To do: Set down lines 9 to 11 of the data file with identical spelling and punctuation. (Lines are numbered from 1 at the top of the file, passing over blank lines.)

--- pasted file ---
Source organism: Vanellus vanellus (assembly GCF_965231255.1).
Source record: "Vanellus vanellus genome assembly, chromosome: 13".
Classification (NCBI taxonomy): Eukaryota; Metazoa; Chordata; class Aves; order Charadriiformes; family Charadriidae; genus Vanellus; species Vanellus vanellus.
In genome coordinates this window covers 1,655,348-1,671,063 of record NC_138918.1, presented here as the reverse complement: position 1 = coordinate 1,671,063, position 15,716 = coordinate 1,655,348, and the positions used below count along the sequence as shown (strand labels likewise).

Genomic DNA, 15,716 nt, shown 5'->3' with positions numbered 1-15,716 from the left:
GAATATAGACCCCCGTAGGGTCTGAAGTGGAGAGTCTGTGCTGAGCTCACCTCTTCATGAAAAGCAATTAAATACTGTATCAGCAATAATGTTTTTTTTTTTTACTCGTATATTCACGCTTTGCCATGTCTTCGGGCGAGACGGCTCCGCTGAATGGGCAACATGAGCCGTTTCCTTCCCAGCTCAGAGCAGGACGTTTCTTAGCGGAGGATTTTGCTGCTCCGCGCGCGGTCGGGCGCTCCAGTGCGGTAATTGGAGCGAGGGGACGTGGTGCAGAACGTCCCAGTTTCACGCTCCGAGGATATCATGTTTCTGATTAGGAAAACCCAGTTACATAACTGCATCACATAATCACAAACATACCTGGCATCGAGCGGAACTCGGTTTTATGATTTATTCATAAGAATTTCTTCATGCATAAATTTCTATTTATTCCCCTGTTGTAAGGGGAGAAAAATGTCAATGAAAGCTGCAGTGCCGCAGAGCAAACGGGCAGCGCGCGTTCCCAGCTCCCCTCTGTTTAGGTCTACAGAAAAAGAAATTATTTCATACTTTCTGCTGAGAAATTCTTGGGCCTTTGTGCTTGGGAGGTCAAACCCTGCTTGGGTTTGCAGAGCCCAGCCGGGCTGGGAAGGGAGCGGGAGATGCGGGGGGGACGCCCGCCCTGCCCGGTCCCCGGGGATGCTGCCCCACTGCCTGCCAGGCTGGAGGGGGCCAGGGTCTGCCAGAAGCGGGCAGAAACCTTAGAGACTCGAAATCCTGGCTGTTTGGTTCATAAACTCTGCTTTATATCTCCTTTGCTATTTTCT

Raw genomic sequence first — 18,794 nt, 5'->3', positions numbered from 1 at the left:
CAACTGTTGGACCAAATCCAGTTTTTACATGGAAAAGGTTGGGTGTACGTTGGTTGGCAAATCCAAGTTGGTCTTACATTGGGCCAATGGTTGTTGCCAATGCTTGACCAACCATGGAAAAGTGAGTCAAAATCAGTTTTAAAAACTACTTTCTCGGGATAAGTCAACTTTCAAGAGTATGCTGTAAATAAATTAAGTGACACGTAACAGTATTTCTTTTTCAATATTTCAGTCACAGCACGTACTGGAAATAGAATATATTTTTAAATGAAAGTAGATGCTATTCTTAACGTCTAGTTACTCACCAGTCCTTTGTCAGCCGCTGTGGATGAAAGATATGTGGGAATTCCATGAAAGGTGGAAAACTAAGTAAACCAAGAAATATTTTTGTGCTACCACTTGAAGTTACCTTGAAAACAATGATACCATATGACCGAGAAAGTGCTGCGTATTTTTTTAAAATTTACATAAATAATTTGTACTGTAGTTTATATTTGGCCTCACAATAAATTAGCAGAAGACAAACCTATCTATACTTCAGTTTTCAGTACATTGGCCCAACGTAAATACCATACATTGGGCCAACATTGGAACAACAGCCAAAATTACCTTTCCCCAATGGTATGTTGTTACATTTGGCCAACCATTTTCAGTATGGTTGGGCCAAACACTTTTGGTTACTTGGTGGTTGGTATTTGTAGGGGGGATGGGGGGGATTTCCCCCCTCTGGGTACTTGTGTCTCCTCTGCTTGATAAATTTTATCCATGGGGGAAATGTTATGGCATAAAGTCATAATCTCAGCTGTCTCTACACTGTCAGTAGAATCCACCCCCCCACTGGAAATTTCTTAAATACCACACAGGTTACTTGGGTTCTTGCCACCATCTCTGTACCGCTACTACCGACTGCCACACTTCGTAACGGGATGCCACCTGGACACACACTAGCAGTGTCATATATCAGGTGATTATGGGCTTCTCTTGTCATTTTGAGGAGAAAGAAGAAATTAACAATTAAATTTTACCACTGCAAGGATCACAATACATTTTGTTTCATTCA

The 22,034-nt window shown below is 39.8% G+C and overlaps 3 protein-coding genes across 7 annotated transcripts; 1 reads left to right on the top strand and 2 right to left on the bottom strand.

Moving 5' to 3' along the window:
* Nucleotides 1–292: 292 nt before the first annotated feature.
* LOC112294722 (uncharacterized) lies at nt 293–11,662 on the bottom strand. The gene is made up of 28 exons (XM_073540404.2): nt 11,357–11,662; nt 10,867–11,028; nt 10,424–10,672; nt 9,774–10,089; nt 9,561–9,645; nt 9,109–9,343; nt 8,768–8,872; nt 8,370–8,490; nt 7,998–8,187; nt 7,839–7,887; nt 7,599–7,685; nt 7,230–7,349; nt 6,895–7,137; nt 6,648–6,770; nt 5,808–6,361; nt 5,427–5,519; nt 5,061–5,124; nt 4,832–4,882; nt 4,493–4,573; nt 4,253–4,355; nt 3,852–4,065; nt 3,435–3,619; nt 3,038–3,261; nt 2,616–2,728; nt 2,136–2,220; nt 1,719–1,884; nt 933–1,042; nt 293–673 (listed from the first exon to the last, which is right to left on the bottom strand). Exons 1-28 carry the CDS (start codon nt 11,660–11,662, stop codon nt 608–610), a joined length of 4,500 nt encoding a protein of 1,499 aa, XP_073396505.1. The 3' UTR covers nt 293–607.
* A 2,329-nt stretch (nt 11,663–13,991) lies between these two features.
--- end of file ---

The 22,034-nt window shown below is 39.8% G+C and overlaps 3 protein-coding genes across 7 annotated transcripts; 1 reads left to right on the top strand and 2 right to left on the bottom strand.

Moving 5' to 3' along the window:
* Nucleotides 1–292: 292 nt before the first annotated feature.